Good Samaritan saves women stuck in Coquihalla Connector chaos

A Lower Mainland woman wants to thank a good Samaritan who saved her and her friend from a scary situation on the Coquihalla Connector near West Kelowna Sunday.

Denise Morettin and her friend were driving along Highway 97C  near the Pennask Summit when they were suddenly engulfed in a blizzard.  

"It was crazy, it happened so fast. The snow was everywhere and was extremely high," said Morettin. "I thought we're not going to make it. We couldn't turn around because there was a big meridian. Cars on the other side were in trouble too."

A truck ahead of Morettin started sliding and came to a stop sideways, blocking the entire northbound highway. A few cars back, a police cruiser with lights flashing was rear-ended by a pickup truck that couldn't stop on the ice.

Tony to the rescue

Amidst the chaos emerged the calming presence of Tony Ramaj.

Ramaj, who drives for Canada Pro Moving, was also stuck in the gridlock. He first turned his attention to the truck at the front of the line, helping that driver chain up, straighten out and get on his way.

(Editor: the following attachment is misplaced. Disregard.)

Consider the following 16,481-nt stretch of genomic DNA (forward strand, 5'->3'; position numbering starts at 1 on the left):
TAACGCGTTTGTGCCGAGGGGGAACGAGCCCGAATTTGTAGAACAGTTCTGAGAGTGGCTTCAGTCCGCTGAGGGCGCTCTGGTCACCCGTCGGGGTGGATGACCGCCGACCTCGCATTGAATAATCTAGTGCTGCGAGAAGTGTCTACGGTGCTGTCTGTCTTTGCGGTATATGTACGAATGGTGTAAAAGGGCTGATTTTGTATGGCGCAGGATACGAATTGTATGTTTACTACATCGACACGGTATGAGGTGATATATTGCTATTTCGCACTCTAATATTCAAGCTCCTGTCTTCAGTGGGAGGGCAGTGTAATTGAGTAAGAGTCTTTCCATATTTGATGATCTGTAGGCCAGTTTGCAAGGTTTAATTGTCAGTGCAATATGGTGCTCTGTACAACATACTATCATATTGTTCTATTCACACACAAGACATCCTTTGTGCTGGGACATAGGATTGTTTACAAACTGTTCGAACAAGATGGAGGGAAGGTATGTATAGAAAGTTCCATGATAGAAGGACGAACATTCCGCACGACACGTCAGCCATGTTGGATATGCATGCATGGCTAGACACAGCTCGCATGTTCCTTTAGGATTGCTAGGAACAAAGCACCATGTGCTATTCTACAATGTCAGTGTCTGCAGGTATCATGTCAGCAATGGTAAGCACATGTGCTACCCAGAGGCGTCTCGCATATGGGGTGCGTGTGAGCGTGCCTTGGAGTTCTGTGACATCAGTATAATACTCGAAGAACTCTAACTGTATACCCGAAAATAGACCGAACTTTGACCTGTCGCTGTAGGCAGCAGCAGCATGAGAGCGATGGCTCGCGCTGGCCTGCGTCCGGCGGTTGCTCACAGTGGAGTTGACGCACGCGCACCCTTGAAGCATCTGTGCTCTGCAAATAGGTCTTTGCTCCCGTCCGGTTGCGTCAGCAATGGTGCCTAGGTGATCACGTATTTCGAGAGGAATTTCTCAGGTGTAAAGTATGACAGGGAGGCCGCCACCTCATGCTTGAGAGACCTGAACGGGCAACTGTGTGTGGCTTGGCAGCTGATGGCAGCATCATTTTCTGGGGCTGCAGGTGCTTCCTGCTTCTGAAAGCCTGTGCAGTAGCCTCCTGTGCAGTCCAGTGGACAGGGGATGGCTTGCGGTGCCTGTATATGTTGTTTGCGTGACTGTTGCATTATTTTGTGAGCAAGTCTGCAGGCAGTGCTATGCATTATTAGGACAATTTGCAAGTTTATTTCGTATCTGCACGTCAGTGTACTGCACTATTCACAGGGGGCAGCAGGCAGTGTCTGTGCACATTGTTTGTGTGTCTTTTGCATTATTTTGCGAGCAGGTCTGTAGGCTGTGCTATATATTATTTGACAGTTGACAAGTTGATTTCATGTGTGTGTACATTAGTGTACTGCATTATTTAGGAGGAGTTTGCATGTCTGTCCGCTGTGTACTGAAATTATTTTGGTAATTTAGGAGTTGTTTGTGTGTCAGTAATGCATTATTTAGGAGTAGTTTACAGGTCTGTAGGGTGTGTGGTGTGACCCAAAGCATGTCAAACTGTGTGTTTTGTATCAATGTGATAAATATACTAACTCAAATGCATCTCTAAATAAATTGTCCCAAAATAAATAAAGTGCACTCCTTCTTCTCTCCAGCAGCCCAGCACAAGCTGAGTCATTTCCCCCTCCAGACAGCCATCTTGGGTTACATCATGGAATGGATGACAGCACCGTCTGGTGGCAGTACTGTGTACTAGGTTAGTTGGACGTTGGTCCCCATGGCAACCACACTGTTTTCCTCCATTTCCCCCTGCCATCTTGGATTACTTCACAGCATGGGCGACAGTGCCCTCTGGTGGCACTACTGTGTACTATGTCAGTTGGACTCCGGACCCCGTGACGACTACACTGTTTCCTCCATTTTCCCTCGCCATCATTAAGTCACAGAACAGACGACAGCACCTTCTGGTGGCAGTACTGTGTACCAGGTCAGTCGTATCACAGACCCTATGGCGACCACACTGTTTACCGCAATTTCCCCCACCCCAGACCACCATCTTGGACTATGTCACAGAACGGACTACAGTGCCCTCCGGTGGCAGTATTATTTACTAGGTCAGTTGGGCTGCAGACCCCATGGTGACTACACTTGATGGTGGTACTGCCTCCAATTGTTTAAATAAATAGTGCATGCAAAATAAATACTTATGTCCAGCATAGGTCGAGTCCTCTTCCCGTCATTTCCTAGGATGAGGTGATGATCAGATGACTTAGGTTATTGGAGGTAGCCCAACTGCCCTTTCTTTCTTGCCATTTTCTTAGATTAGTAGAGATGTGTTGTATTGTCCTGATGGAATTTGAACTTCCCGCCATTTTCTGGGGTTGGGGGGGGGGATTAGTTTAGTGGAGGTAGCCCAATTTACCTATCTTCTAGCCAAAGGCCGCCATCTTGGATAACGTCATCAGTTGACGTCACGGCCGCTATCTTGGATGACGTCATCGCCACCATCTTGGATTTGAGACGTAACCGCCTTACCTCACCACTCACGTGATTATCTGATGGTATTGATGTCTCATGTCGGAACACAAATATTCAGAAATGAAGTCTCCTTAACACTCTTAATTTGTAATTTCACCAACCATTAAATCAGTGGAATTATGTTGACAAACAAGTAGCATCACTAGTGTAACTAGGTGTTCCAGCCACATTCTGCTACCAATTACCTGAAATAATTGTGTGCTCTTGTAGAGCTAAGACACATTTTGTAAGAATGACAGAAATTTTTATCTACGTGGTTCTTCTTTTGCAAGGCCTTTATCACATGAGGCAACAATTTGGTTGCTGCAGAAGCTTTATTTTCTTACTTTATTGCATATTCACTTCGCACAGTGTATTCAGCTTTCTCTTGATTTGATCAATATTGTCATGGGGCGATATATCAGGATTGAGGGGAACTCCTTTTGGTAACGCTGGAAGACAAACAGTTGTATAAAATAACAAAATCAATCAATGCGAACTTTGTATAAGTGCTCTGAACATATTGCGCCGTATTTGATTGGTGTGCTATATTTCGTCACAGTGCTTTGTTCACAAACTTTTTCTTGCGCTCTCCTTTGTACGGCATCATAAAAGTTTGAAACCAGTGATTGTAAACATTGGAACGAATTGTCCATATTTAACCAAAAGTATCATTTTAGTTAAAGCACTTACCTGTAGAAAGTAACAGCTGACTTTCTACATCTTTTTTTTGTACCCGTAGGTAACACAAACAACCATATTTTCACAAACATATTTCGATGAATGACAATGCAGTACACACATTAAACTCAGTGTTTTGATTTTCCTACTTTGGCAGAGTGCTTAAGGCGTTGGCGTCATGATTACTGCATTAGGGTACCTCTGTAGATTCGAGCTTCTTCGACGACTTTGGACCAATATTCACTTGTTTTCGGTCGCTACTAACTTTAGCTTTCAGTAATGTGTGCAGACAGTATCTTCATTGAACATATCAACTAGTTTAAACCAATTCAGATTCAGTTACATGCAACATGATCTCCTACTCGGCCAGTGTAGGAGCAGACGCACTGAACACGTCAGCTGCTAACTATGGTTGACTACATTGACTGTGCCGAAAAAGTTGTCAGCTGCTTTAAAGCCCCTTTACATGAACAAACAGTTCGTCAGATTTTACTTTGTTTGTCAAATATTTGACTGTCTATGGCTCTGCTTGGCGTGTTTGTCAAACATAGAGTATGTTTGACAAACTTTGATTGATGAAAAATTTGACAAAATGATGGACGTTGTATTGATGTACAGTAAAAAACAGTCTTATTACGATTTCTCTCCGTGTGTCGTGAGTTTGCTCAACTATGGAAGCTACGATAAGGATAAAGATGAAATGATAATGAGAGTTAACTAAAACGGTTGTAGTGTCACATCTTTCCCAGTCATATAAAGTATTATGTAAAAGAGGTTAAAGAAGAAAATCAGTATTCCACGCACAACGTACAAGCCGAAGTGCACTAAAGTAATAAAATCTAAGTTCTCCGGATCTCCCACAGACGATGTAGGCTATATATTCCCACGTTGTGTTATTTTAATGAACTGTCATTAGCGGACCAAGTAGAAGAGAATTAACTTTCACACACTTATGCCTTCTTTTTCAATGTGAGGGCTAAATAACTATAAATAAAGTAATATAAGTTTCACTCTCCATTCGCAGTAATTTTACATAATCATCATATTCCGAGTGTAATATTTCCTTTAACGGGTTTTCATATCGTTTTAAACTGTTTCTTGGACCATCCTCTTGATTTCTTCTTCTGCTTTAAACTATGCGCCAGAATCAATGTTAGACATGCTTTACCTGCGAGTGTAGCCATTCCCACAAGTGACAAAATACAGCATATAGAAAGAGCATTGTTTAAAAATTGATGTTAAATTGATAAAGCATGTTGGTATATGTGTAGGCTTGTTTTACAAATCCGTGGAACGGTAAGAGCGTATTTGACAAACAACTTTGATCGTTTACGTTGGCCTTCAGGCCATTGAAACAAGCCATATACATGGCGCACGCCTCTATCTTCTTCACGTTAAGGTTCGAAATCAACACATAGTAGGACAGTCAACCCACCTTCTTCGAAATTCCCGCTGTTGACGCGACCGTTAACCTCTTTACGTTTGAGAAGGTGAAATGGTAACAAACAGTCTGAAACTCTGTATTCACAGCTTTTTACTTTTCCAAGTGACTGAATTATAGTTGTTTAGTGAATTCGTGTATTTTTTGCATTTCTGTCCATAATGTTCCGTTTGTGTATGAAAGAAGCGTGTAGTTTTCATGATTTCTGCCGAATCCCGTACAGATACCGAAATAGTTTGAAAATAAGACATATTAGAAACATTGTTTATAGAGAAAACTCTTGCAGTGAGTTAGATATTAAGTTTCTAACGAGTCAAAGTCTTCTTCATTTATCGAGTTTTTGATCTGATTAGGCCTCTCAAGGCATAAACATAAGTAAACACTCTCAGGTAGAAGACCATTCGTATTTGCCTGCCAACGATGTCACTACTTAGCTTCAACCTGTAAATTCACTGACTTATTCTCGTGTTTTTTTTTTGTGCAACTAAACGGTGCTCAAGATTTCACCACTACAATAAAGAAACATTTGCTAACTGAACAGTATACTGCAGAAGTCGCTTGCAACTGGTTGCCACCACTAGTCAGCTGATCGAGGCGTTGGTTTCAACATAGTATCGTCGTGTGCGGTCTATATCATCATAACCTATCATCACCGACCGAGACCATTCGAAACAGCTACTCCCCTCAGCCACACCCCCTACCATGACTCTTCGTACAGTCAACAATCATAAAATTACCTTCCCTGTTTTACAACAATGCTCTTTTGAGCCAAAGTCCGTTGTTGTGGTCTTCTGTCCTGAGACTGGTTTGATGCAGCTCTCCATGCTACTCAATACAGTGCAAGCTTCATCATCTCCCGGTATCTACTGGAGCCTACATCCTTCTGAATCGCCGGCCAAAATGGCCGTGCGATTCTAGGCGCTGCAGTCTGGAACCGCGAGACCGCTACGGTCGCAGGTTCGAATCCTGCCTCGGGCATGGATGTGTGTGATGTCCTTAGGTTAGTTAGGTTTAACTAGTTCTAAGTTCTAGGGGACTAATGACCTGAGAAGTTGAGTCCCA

He then approached Morettin and her friend who were next in line, helping them work their car out of the heavy snow and then sitting on the hood to help the front wheel drive get traction. 

Once the car moved up the highway to a safer spot, Ramaj took over the wheel himself, while his brother Serge followed behind in the company truck.

When contacted, he said he felt compelled to help out because he was scared for the women.

"The road was very bad. They did not have the experience and I did not feel comfortable leaving them," he said. "I don't want nothing to happen to them."

Ramaj drove the women all the way to Merritt, but it didn't end there.

He and his brother then insisted on escorting the women as they drove over Highway 8 to Highway 1, the only route open after two multiple vehicle accidents shut down the entire Coquihalla south of Merritt.

Roadside angel

As it turns out, the 48-year-old is an old pro when it comes to rescuing stranded drivers.

In two decades of driving truck in Canada, Ramaj claims he's never gone a winter without pulling a good number of vehicles and drivers out of trouble.

He says it was the same in his native Kosovo where he used to drive routes all over Northern Europe and Scandinavia.

"I'm a very good guy," he said matter-of-factly.

Morettin agrees, which is why she contacted CBC News to tell her story. 

"He was amazing," she said. "I don't know where we would be without his help. We are truly grateful."